Weekly Teaching Tip – March 2, 2015
Almost all of our internal dialogue is a series of questions and answers:
Am I hungry?
What do I want to eat?
Did I lock the front door?
What is the meaning of life?
Teaching is no different, we constantly ask ourselves questions and the answer our brain provides moves us to the next step.
Basically, ask better questions, get better answers.
The Three Teaching Questions:
When I teach, there are three basic questions that guide me:
Here’s how I use them:
WHAT am I hearing?
This is the most basic question. When I am listening to the student, what am I hearing?
Is it breathiness? Strain? Flipping? Etc.
Getting the answer leads me to question #2:
WHY am I hearing it?
This question goes much deeper than the first, right to the root cause. The better you can answer the WHY, the quicker you can find a solution.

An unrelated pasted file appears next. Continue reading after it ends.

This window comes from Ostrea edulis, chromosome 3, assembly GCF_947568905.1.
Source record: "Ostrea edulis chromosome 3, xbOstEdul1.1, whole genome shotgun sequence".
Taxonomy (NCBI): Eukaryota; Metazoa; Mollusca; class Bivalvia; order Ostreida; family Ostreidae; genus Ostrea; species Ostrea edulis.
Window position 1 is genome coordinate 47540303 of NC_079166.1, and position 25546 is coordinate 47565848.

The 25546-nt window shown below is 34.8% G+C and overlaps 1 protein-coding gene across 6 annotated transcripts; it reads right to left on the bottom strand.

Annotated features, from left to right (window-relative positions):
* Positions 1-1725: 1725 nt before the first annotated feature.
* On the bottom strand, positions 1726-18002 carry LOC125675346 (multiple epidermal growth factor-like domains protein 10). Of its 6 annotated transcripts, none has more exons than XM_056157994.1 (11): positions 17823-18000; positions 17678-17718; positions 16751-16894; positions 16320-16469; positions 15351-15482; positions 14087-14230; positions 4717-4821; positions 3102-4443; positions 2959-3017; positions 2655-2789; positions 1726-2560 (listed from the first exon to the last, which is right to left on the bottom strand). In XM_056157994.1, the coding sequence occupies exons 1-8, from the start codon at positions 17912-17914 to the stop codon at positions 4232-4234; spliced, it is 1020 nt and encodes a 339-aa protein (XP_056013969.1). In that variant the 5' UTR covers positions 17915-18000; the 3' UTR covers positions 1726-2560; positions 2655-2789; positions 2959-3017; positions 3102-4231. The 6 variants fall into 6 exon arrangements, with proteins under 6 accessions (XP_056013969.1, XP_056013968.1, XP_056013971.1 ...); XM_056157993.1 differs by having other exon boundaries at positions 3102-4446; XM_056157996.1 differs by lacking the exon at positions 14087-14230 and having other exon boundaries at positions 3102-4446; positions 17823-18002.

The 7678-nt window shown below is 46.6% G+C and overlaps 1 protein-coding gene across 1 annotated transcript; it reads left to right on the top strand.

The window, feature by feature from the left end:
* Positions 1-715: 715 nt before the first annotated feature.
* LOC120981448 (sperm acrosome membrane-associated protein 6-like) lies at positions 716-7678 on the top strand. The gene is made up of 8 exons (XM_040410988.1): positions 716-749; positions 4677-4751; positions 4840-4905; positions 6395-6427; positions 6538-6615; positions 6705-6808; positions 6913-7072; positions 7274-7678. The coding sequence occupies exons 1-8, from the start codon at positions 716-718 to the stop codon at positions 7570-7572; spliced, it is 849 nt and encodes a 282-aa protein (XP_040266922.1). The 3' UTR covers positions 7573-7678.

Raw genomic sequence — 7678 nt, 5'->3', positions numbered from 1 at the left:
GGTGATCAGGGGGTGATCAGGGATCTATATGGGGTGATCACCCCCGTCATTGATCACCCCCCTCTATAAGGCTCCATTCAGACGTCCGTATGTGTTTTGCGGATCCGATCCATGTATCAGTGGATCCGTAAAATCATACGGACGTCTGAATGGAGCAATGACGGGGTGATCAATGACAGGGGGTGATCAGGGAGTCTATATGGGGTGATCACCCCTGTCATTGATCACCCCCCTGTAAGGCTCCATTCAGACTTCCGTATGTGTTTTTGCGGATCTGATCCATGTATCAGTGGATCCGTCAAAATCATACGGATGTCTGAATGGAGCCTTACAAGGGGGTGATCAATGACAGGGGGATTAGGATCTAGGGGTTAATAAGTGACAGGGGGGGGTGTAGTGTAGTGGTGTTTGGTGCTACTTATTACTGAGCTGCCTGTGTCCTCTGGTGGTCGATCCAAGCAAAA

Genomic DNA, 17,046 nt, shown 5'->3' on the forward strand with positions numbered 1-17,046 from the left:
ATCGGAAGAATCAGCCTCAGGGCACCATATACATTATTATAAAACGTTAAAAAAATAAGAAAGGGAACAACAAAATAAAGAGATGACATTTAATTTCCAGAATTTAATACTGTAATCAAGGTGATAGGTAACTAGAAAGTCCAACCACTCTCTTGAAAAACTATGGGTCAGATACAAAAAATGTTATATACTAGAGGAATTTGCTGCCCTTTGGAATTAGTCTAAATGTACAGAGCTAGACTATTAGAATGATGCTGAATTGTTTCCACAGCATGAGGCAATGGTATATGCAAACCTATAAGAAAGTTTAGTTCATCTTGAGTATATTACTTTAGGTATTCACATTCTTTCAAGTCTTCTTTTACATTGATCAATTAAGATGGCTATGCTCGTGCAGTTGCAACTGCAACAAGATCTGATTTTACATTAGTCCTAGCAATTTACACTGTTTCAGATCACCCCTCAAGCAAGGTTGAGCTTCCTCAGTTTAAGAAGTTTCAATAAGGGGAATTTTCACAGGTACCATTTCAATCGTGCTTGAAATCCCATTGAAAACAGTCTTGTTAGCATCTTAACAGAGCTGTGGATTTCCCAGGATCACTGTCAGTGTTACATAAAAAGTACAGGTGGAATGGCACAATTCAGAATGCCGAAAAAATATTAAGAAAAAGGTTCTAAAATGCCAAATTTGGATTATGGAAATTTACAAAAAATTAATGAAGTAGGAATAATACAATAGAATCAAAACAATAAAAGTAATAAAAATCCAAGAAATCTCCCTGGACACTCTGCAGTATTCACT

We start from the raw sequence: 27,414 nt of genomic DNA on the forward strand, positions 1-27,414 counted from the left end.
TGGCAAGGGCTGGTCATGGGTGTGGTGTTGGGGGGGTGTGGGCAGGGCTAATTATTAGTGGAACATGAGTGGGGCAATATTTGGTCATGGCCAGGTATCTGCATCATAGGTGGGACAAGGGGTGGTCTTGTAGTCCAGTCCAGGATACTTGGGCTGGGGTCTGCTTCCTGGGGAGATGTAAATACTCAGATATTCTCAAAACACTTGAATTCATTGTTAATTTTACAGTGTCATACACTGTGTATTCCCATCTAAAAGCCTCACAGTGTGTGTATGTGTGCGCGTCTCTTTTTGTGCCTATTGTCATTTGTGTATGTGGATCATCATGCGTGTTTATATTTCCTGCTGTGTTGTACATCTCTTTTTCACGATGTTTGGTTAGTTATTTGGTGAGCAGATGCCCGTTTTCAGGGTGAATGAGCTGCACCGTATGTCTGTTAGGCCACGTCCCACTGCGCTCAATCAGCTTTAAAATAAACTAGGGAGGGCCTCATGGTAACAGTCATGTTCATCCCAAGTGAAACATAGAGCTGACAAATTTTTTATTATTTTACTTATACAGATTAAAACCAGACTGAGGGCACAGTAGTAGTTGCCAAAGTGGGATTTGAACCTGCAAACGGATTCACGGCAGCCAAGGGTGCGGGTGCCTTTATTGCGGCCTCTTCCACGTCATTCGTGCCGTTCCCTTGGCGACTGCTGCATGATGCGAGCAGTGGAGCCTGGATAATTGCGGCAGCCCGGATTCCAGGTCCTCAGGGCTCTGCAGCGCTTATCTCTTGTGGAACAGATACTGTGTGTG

The WHY could be that the vowel is too wide, the larynx is too low, there is insufficient cord close, etc.
Which leads to the third question:
HOW do I fix it?
This is where your teaching toolbox of scales, consonants, and vowels come into play. If you have answered the WHY correctly, the HOW should come to you quickly.
Make your adjustments and begin the question cycle anew. In fact, I use these three questions constantly.
If you are feeling stuck with a student, slow down and mentally work through the questions. If you can’t get to the answers in a definitive way, then you know you have more studying to do.
The WHY question in particular is helped by increasing your knowledge of vocal anatomy and acoustic science.
Ask the questions, focus on constantly getting better answers, and your teaching can’t help but improve.